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Victoria’s new MP Laurel Collins will resign from city council

Victoria’s newest MP will resign from city council in the coming days, triggering a byelection early next year that will cost taxpayers about $200,000, Mayor Lisa Helps confirmed Tuesday.
Victoria NDP candidate Laurel Collins celebrates her victory on election night.

Victoria’s newest MP will resign from city council in the coming days, triggering a byelection early next year that will cost taxpayers about $200,000, Mayor Lisa Helps confirmed Tuesday.

Laurel Collins, who won the Victoria riding for the NDP on Monday night, is on unpaid leave from council until Oct. 25.

She intends to speak with Helps, fellow councillors and city staff to determine the best course of action for tendering her resignation, she said in an interview.

“I’ll be consulting with them, but I definitely will be resigning from council.”

Once Collins steps aside, council will appoint a chief election officer and notify Municipal Affairs Minister Selina Robinson.

A vote must take place within 80 days of the appointment.

Helps said the resulting byelection will likely occur in mid-February.

“The Christmas break means that we can’t get going right away,” she said, pegging the cost of a byelection at about $200,000.

A Saanich council byelection in 2017 cost the district about $123,000, officials said Tuesday.

There is no legal requirement for Collins to step aside, but the newly minted MP said she wants to devote all her energies to representing the Victoria riding, a seat the NDP has held since 2006, first under Denise Savoie and later Murray Rankin.

“Council, although it’s not paid as a full-time job, was taking up 55 to 60 hours of my week, and I really want to dedicate my time to representing the residents of our riding,” she said.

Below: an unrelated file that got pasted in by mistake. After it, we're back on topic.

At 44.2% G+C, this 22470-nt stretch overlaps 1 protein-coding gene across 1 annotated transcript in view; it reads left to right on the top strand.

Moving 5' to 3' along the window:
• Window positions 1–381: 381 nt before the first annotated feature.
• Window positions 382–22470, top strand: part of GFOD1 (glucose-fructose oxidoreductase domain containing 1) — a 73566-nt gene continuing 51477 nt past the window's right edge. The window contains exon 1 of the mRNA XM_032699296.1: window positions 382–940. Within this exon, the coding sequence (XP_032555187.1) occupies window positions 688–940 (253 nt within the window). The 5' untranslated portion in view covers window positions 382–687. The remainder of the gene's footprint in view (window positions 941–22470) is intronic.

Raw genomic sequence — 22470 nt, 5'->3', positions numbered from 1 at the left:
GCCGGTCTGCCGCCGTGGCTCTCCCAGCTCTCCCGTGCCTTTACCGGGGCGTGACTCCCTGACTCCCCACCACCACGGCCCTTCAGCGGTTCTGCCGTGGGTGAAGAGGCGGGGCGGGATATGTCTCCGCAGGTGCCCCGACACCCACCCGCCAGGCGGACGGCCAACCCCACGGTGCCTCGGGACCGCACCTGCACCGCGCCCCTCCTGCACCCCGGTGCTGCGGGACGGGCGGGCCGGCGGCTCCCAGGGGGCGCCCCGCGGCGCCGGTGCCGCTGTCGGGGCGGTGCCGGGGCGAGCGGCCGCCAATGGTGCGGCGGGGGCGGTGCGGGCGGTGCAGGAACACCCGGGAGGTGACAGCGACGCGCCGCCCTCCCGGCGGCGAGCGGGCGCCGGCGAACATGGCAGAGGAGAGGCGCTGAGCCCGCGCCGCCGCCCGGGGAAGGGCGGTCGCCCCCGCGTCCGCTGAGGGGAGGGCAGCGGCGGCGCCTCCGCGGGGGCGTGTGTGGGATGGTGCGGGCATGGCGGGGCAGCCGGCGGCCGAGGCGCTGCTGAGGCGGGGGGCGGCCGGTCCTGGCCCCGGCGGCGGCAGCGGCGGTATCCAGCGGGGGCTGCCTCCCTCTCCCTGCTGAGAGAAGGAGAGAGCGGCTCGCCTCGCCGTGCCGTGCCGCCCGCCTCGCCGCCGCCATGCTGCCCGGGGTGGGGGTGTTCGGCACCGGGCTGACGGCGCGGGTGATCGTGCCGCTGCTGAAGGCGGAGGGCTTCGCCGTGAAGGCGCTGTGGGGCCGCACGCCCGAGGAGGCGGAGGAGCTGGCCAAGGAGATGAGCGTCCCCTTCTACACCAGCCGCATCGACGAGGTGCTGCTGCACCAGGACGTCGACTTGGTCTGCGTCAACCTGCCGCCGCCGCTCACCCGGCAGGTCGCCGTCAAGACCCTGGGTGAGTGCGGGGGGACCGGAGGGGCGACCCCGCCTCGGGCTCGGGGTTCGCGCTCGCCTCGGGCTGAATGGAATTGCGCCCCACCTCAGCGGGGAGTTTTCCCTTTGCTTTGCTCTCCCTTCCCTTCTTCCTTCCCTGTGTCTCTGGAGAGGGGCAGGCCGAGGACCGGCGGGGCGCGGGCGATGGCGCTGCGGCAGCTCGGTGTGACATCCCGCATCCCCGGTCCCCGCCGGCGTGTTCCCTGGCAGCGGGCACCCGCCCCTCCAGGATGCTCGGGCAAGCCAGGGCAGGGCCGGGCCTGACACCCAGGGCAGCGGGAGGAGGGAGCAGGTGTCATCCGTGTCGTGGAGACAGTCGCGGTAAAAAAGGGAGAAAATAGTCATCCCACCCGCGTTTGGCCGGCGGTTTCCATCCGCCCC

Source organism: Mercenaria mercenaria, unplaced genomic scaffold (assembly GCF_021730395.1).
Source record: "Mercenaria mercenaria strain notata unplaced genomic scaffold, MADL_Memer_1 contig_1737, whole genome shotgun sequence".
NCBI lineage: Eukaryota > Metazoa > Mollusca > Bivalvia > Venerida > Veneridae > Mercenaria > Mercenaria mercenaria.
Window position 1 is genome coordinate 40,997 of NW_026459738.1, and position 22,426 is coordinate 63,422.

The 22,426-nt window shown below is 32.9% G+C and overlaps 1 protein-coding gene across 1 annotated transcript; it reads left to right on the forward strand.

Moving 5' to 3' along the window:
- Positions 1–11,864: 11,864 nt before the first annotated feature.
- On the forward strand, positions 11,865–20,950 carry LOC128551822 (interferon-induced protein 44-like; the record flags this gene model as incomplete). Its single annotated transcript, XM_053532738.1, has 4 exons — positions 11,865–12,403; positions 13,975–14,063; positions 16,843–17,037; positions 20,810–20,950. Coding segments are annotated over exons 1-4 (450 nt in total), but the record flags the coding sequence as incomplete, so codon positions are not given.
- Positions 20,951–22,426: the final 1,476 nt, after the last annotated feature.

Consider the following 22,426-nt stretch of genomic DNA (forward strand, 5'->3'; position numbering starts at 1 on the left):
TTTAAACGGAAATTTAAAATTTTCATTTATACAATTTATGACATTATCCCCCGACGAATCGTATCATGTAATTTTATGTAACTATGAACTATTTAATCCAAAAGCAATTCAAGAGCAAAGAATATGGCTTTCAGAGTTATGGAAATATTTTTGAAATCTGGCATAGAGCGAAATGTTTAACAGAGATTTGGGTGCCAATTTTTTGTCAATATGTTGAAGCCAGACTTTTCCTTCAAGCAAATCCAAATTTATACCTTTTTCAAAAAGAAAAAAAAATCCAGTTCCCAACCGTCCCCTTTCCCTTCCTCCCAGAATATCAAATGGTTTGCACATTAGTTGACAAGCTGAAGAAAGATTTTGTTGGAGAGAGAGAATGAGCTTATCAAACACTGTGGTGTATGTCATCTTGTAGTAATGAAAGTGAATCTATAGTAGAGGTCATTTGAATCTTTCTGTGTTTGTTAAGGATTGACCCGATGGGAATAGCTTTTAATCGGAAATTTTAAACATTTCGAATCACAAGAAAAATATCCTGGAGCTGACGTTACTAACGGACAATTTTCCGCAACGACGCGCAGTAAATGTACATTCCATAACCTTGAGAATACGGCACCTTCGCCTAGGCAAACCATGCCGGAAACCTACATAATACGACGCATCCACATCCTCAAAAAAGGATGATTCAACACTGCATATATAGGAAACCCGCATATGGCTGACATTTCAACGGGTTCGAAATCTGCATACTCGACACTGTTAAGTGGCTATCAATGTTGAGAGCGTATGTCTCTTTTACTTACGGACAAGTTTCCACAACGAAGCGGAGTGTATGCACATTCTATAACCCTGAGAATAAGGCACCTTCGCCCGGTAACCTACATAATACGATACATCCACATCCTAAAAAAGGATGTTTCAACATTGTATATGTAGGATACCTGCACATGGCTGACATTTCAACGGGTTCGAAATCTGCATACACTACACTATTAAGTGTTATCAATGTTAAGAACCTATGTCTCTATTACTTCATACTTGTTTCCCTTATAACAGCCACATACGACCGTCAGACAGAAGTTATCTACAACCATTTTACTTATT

“I’m just so incredibly honoured that our community has put their trust in me to represent them as their next MP and I’m really looking forward to pouring all of my time and energy into doing a great job at that and to carrying on the legacy that Murray Rankin and Denise Savoie are leaving.”

Collins, who faced criticism for stepping away from council less than a year after winning a seat, said it was an “excrutiatingly hard” decision.

She initially refused when a number of people asked her to seek the federal nomination, but changed her mind after speaking with Rankin and other NDP politicians, including leader Jagmeet Singh.

“What each of them said, in their own way, was to think about the issues that matter most in our community and where I could make the biggest impact,” she said.

“I know that the people currently on council are going to continue to fight for affordable housing to really tackle the housing crisis and for bold climate leadership. These are the things that I’ve been working on in this community for over a decade.

“And we need federal leadership on these issues. We need a federal government that takes these issues seriously and that is what I want to go to Ottawa and do.”

Helps said it’s great to have a council colleague elected to the House of Commons.

“I think that cities are critically important in the 21st century and to have somebody who’s had some municipal experience advocating for cities, and in particular for our city, in Ottawa is a good thing.”

Helps said Victoria has had a close relationship with the federal Liberals under Prime Minister Justin Trudeau and she expects that to continue with the NDP potentially holding the balance of power in a minority government.

“What I anticipate with the Liberals and the NDP working together is that we’re going to see action on things that are important to Victorians and Canadians — so affordable housing, child care, generating high-paying jobs, investing in education, taking action on climate change — all of the things that we need to live good lives in cities around the region and across the country.

“I think this minority government will deliver on some of those things and I’m glad we have a strong advocate there.”